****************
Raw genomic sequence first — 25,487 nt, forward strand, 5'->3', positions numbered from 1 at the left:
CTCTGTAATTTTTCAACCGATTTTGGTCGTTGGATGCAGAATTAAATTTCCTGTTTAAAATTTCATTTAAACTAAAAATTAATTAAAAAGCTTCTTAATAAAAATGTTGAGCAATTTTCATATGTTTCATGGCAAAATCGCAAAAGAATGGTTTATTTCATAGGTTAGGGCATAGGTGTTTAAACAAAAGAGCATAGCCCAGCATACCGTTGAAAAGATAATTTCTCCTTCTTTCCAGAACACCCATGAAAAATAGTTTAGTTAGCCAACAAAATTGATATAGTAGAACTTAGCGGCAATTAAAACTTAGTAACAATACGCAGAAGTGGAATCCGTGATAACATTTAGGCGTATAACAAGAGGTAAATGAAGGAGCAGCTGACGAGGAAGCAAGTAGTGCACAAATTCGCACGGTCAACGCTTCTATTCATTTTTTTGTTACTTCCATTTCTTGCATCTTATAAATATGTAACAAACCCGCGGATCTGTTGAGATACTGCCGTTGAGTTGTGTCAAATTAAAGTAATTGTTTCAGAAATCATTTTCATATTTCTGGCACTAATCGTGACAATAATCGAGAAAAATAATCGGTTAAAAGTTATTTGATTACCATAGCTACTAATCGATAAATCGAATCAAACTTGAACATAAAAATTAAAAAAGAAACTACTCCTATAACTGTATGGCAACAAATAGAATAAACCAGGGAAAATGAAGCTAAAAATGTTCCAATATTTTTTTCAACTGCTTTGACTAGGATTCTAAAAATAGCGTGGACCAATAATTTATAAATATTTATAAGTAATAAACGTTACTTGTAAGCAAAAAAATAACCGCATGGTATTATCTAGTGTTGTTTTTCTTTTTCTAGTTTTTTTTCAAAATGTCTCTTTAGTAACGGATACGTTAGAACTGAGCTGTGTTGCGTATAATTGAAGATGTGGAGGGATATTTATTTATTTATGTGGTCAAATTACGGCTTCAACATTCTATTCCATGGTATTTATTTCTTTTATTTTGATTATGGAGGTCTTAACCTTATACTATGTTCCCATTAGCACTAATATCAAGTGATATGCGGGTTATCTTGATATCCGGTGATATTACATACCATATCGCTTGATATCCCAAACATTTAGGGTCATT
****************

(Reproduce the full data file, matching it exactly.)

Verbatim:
Raw genomic sequence first — 25,487 nt, forward strand, 5'->3', positions numbered from 1 at the left:
CTCTGTAATTTTTCAACCGATTTTGGTCGTTGGATGCAGAATTAAATTTCCTGTTTAAAATTTCATTTAAACTAAAAATTAATTAAAAAGCTTCTTAATAAAAATGTTGAGCAATTTTCATATGTTTCATGGCAAAATCGCAAAAGAATGGTTTATTTCATAGGTTAGGGCATAGGTGTTTAAACAAAAGAGCATAGCCCAGCATACCGTTGAAAAGATAATTTCTCCTTCTTTCCAGAACACCCATGAAAAATAGTTTAGTTAGCCAACAAAATTGATATAGTAGAACTTAGCGGCAATTAAAACTTAGTAACAATACGCAGAAGTGGAATCCGTGATAACATTTAGGCGTATAACAAGAGGTAAATGAAGGAGCAGCTGACGAGGAAGCAAGTAGTGCACAAATTCGCACGGTCAACGCTTCTATTCATTTTTTTGTTACTTCCATTTCTTGCATCTTATAAATATGTAACAAACCCGCGGATCTGTTGAGATACTGCCGTTGAGTTGTGTCAAATTAAAGTAATTGTTTCAGAAATCATTTTCATATTTCTGGCACTAATCGTGACAATAATCGAGAAAAATAATCGGTTAAAAGTTATTTGATTACCATAGCTACTAATCGATAAATCGAATCAAACTTGAACATAAAAATTAAAAAAGAAACTACTCCTATAACTGTATGGCAACAAATAGAATAAACCAGGGAAAATGAAGCTAAAAATGTTCCAATATTTTTTTCAACTGCTTTGACTAGGATTCTAAAAATAGCGTGGACCAATAATTTATAAATATTTATAAGTAATAAACGTTACTTGTAAGCAAAAAAATAACCGCATGGTATTATCTAGTGTTGTTTTTCTTTTTCTAGTTTTTTTTCAAAATGTCTCTTTAGTAACGGATACGTTAGAACTGAGCTGTGTTGCGTATAATTGAAGATGTGGAGGGATATTTATTTATTTATGTGGTCAAATTACGGCTTCAACATTCTATTCCATGGTATTTATTTCTTTTATTTTGATTATGGAGGTCTTAACCTTATACTATGTTCCCATTAGCACTAATATCAAGTGATATGCGGGTTATCTTGATATCCGGTGATATTACATACCATATCGCTTGATATCCCAAACATTTAGGGTCATT